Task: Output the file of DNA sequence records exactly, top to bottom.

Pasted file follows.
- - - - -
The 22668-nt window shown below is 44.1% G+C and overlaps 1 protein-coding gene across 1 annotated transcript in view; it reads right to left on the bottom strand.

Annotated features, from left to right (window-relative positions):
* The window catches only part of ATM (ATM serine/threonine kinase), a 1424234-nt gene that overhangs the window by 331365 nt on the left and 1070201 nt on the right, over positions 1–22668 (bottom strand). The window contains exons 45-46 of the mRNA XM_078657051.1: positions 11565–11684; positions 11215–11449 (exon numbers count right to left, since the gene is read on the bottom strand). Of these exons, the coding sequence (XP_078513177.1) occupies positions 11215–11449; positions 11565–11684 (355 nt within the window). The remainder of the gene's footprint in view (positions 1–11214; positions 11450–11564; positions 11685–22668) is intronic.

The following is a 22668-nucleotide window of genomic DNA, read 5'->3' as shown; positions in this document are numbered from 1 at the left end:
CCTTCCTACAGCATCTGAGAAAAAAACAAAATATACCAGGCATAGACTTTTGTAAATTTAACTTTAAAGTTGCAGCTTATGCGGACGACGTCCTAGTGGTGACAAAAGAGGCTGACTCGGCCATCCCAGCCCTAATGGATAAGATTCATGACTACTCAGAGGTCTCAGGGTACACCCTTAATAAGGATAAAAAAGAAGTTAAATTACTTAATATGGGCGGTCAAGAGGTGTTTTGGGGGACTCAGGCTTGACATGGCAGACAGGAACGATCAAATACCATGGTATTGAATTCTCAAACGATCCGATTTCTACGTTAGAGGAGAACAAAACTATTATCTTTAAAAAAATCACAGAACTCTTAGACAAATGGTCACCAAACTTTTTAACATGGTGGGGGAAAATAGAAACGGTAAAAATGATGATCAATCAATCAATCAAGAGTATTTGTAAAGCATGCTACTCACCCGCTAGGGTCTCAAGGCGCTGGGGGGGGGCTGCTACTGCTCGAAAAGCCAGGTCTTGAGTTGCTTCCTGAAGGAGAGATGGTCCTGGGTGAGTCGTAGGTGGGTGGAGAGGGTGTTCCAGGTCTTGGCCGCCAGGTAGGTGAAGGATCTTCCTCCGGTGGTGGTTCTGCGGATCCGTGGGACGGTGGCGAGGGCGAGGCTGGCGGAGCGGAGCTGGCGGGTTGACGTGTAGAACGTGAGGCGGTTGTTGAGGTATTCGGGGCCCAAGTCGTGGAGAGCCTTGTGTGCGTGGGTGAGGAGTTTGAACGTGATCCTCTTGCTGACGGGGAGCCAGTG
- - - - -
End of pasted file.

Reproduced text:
The 22668-nt window shown below is 44.1% G+C and overlaps 1 protein-coding gene across 1 annotated transcript in view; it reads right to left on the bottom strand.

Annotated features, from left to right (window-relative positions):
* The window catches only part of ATM (ATM serine/threonine kinase), a 1424234-nt gene that overhangs the window by 331365 nt on the left and 1070201 nt on the right, over positions 1–22668 (bottom strand). The window contains exons 45-46 of the mRNA XM_078657051.1: positions 11565–11684; positions 11215–11449 (exon numbers count right to left, since the gene is read on the bottom strand). Of these exons, the coding sequence (XP_078513177.1) occupies positions 11215–11449; positions 11565–11684 (355 nt within the window). The remainder of the gene's footprint in view (positions 1–11214; positions 11450–11564; positions 11685–22668) is intronic.

The following is a 22668-nucleotide window of genomic DNA, read 5'->3' as shown; positions in this document are numbered from 1 at the left end:
CCTTCCTACAGCATCTGAGAAAAAAACAAAATATACCAGGCATAGACTTTTGTAAATTTAACTTTAAAGTTGCAGCTTATGCGGACGACGTCCTAGTGGTGACAAAAGAGGCTGACTCGGCCATCCCAGCCCTAATGGATAAGATTCATGACTACTCAGAGGTCTCAGGGTACACCCTTAATAAGGATAAAAAAGAAGTTAAATTACTTAATATGGGCGGTCAAGAGGTGTTTTGGGGGACTCAGGCTTGACATGGCAGACAGGAACGATCAAATACCATGGTATTGAATTCTCAAACGATCCGATTTCTACGTTAGAGGAGAACAAAACTATTATCTTTAAAAAAATCACAGAACTCTTAGACAAATGGTCACCAAACTTTTTAACATGGTGGGGGAAAATAGAAACGGTAAAAATGATGATCAATCAATCAATCAAGAGTATTTGTAAAGCATGCTACTCACCCGCTAGGGTCTCAAGGCGCTGGGGGGGGGCTGCTACTGCTCGAAAAGCCAGGTCTTGAGTTGCTTCCTGAAGGAGAGATGGTCCTGGGTGAGTCGTAGGTGGGTGGAGAGGGTGTTCCAGGTCTTGGCCGCCAGGTAGGTGAAGGATCTTCCTCCGGTGGTGGTTCTGCGGATCCGTGGGACGGTGGCGAGGGCGAGGCTGGCGGAGCGGAGCTGGCGGGTTGACGTGTAGAACGTGAGGCGGTTGTTGAGGTATTCGGGGCCCAAGTCGTGGAGAGCCTTGTGTGCGTGGGTGAGGAGTTTGAACGTGATCCTCTTGCTGACGGGGAGCCAGTG